What's changing in Chain of Responsibility laws?
- Everyone within the supply chain is legally liable if something goes wrong
- It is required to take a proactive approach to risk management
- Its purpose is to improve safety, by sharing the responsibility of safety, and to take pressure off drivers
- Records and documentation of safety management systems are required
- Penalties apply for non-compliance
Changes to Chain of Responsibility legislation have been in the works for quite some time, but despite this, finding information can prove challenging.
Chain of Responsibility has an impact on every industry within the supply chain, so it can't be ignored. From transportation, to maintenance, to construction, to management, it can affect you and your business.
So, here’s your ultimate Chain of Responsibility fact sheet for 2018 – answering all your questions on what you need to know, what’s changing, why it should matter to you and what you need to do about it.
Hope you enjoy!
What is Chain of Responsibility (CoR)?
Chain of Responsibility law ensures that everyone on and off the road that is involved in the supply chain is equally responsible for complying to Heavy Vehicle National Law (HVNL).
So now, if you have bulging curtains, it’s not just the driver who can be held responsible, everyone’s accountable for ensuring safe practices are practiced. For any breach in HVNL, anyone in the chain could be held legally liable.
What’s the point of CoR?
CoR shares the responsibility for ensuring breaches in HVNL do not occur amongst everyone in the supply chain. The aim of this is to decrease, if not eliminate, the occurrence of breeches and take some pressure off drivers. If everyone is required to look out for safety issues, it’s less likely one will be missed and lead to an accident.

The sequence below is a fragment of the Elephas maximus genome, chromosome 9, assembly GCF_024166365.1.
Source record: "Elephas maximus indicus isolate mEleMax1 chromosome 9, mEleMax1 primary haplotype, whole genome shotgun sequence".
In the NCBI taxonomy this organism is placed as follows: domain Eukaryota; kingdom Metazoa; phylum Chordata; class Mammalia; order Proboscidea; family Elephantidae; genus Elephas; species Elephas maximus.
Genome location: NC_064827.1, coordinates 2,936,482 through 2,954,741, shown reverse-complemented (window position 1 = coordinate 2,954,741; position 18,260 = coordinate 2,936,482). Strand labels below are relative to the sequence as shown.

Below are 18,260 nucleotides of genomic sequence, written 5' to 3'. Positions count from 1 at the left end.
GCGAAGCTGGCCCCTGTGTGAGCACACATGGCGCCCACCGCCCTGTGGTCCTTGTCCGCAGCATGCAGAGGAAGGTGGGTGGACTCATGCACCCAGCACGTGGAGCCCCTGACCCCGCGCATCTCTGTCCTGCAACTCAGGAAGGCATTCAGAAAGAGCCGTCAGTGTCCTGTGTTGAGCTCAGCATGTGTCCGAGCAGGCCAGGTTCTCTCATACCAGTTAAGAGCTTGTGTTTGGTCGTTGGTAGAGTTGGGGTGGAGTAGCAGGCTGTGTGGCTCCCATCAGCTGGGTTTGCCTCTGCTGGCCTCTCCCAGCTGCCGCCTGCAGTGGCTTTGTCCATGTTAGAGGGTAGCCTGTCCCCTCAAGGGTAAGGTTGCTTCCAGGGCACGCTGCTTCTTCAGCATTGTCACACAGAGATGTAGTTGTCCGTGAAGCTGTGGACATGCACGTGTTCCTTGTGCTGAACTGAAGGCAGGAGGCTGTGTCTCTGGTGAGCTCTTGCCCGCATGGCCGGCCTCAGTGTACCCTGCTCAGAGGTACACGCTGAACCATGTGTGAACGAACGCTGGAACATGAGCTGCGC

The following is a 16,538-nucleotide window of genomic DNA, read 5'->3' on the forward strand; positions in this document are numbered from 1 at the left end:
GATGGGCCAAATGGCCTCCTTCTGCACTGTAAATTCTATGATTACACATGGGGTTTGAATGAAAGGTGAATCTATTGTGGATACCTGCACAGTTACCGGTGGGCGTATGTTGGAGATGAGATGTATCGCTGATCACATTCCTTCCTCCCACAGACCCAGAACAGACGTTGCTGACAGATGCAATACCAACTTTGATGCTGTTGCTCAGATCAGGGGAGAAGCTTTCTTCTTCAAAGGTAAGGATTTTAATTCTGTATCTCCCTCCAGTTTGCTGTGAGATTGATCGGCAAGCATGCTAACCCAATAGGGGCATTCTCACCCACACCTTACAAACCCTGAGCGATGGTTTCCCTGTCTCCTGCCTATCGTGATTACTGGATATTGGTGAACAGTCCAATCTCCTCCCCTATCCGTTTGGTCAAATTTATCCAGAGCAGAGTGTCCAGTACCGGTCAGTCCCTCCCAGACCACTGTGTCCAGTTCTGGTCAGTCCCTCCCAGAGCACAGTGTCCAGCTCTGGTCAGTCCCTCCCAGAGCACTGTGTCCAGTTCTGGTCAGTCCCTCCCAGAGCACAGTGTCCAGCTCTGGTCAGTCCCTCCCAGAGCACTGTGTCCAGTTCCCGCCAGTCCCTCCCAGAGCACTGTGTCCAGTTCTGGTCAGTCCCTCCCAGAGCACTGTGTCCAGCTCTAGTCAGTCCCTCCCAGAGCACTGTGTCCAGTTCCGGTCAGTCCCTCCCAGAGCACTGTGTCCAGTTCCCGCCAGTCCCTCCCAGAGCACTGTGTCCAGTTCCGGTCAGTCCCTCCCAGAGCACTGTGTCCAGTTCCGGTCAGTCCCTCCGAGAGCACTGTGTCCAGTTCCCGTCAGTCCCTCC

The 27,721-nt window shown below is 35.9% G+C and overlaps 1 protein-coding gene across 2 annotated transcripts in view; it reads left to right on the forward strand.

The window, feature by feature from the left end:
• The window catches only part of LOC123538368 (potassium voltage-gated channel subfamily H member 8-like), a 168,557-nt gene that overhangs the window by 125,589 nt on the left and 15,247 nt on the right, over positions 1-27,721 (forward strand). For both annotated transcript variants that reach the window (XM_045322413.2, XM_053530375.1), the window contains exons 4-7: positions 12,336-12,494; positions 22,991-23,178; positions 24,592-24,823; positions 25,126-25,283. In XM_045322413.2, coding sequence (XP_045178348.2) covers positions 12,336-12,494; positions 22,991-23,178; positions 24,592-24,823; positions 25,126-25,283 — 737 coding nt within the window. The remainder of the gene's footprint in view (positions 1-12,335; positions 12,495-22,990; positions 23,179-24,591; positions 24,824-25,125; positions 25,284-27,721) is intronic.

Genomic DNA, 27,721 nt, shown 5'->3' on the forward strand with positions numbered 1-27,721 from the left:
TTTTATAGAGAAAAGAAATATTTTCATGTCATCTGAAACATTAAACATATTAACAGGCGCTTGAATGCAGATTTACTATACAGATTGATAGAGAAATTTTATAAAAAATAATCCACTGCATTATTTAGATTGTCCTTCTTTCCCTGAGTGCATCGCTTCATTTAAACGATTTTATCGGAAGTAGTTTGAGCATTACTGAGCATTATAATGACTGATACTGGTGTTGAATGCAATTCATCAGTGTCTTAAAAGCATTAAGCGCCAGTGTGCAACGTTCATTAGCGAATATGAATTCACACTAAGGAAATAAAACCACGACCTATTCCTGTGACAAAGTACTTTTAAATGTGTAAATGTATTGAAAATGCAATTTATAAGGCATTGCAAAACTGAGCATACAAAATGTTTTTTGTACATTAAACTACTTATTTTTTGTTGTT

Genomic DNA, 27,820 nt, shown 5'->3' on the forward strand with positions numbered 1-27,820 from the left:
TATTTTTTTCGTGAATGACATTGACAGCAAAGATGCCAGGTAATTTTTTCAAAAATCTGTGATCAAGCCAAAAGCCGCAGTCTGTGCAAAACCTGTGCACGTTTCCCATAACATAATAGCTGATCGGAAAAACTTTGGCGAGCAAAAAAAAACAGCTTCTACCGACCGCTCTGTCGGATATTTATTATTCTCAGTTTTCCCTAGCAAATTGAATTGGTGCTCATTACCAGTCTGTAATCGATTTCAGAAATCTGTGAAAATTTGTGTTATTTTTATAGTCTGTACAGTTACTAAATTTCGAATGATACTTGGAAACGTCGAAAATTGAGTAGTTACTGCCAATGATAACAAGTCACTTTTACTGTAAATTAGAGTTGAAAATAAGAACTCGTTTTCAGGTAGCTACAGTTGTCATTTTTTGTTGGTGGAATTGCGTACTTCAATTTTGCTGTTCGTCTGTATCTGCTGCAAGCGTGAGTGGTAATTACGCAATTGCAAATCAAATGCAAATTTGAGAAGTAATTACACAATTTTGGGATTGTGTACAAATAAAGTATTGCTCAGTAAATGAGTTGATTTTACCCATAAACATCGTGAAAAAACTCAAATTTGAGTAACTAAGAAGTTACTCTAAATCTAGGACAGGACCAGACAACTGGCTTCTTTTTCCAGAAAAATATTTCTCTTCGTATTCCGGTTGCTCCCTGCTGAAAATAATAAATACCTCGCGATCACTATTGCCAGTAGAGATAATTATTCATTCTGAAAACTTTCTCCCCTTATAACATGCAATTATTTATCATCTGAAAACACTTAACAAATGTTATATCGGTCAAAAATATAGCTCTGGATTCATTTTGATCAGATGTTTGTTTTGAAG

Who is involved in the supply chain?
- The driver’s employer
- If the driver is self-employed, prime contractor for the vehicle
- Vehicle operator
- Scheduler for the vehicle
- Loading manger
- Loader and unloader of goods
- Packer of the goods in the vehicle
- Consignor and consignee of the goods in the vehicle
What’s changing in CoR legislation?
Changes to CoR mainly concern risk management. Similar to WHS laws, CoR laws now require parties in the chain to actively identify, assess and control hazards and transportation risks, and specifically notes that each person in the chain has a duty to ensure safe transport operation practices.
The noteworthy part of this change is that now parties must ensure safety “so far as is reasonably practicable”.
With this, it is required that you:
- Eliminate/minimise public risk – these are safety risks or risk of damage to infrastructure
- Ensure that no-one, either directly or indirectly, encourages drivers to contravene HVNL – this could be demanding that a good be delivered faster than is possible, hence indirectly encouraging a driver to speed or cut corners loading goods meaning that they are not safely restrained.
When do these changes come into effect?
1st October 2018 (the implementation date was pushed back, but that's coming up soon!).
What are the penalties for not complying to CoR?
There are three categories of penalties:
- Behaviour: recklessly exposing someone to a risk of death of serious injury/illness without a reasonable excuse
Penalty: $3 million for a corporation, $300k/5 years jail time for an individual
- Behaviour: Exposing someone or multiple people to a risk of death or serious illness/injury
Penalty: $1.5million for a corporation, $150k for an individual
- Behaviour: person contravenes the primary duty